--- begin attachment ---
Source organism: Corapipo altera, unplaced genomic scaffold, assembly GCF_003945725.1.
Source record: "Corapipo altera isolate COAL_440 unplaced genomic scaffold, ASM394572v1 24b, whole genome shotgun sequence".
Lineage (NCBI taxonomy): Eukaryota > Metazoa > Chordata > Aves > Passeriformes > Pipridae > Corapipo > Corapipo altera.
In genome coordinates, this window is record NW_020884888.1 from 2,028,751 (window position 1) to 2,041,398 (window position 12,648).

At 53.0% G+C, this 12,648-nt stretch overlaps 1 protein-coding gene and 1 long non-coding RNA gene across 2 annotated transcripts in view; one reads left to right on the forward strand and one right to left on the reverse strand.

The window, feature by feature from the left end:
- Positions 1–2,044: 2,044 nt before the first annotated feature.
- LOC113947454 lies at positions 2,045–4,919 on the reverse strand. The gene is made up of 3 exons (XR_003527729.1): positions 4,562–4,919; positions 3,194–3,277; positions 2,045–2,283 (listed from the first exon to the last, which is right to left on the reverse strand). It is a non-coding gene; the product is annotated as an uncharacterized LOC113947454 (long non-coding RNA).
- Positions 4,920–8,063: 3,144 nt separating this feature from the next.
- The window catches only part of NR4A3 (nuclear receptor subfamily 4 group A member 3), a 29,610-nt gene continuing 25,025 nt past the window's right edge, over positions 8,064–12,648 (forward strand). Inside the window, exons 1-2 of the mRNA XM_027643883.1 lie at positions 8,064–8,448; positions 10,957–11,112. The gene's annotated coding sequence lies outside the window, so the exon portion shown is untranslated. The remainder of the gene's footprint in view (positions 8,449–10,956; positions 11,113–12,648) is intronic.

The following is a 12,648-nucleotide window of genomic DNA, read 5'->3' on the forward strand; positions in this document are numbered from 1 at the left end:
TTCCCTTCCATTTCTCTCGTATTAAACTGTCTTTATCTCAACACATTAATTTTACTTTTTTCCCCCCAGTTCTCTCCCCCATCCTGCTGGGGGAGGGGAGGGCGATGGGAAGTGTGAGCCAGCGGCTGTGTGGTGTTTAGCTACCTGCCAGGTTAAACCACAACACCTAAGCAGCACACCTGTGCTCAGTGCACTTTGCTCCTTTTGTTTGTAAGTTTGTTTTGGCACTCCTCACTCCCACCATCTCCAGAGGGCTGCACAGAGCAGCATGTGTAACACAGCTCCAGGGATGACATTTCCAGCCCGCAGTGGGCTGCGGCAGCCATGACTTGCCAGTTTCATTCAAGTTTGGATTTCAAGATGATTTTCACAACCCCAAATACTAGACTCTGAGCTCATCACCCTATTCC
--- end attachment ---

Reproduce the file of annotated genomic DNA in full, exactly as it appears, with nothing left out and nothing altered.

Source organism: Corapipo altera, unplaced genomic scaffold, assembly GCF_003945725.1.
Source record: "Corapipo altera isolate COAL_440 unplaced genomic scaffold, ASM394572v1 24b, whole genome shotgun sequence".
Lineage (NCBI taxonomy): Eukaryota > Metazoa > Chordata > Aves > Passeriformes > Pipridae > Corapipo > Corapipo altera.
In genome coordinates, this window is record NW_020884888.1 from 2,028,751 (window position 1) to 2,041,398 (window position 12,648).

At 53.0% G+C, this 12,648-nt stretch overlaps 1 protein-coding gene and 1 long non-coding RNA gene across 2 annotated transcripts in view; one reads left to right on the forward strand and one right to left on the reverse strand.

The window, feature by feature from the left end:
- Positions 1–2,044: 2,044 nt before the first annotated feature.
- LOC113947454 lies at positions 2,045–4,919 on the reverse strand. The gene is made up of 3 exons (XR_003527729.1): positions 4,562–4,919; positions 3,194–3,277; positions 2,045–2,283 (listed from the first exon to the last, which is right to left on the reverse strand). It is a non-coding gene; the product is annotated as an uncharacterized LOC113947454 (long non-coding RNA).
- Positions 4,920–8,063: 3,144 nt separating this feature from the next.
- The window catches only part of NR4A3 (nuclear receptor subfamily 4 group A member 3), a 29,610-nt gene continuing 25,025 nt past the window's right edge, over positions 8,064–12,648 (forward strand). Inside the window, exons 1-2 of the mRNA XM_027643883.1 lie at positions 8,064–8,448; positions 10,957–11,112. The gene's annotated coding sequence lies outside the window, so the exon portion shown is untranslated. The remainder of the gene's footprint in view (positions 8,449–10,956; positions 11,113–12,648) is intronic.

The following is a 12,648-nucleotide window of genomic DNA, read 5'->3' on the forward strand; positions in this document are numbered from 1 at the left end:
TTCCCTTCCATTTCTCTCGTATTAAACTGTCTTTATCTCAACACATTAATTTTACTTTTTTCCCCCCAGTTCTCTCCCCCATCCTGCTGGGGGAGGGGAGGGCGATGGGAAGTGTGAGCCAGCGGCTGTGTGGTGTTTAGCTACCTGCCAGGTTAAACCACAACACCTAAGCAGCACACCTGTGCTCAGTGCACTTTGCTCCTTTTGTTTGTAAGTTTGTTTTGGCACTCCTCACTCCCACCATCTCCAGAGGGCTGCACAGAGCAGCATGTGTAACACAGCTCCAGGGATGACATTTCCAGCCCGCAGTGGGCTGCGGCAGCCATGACTTGCCAGTTTCATTCAAGTTTGGATTTCAAGATGATTTTCACAACCCCAAATACTAGACTCTGAGCTCATCACCCTATTCC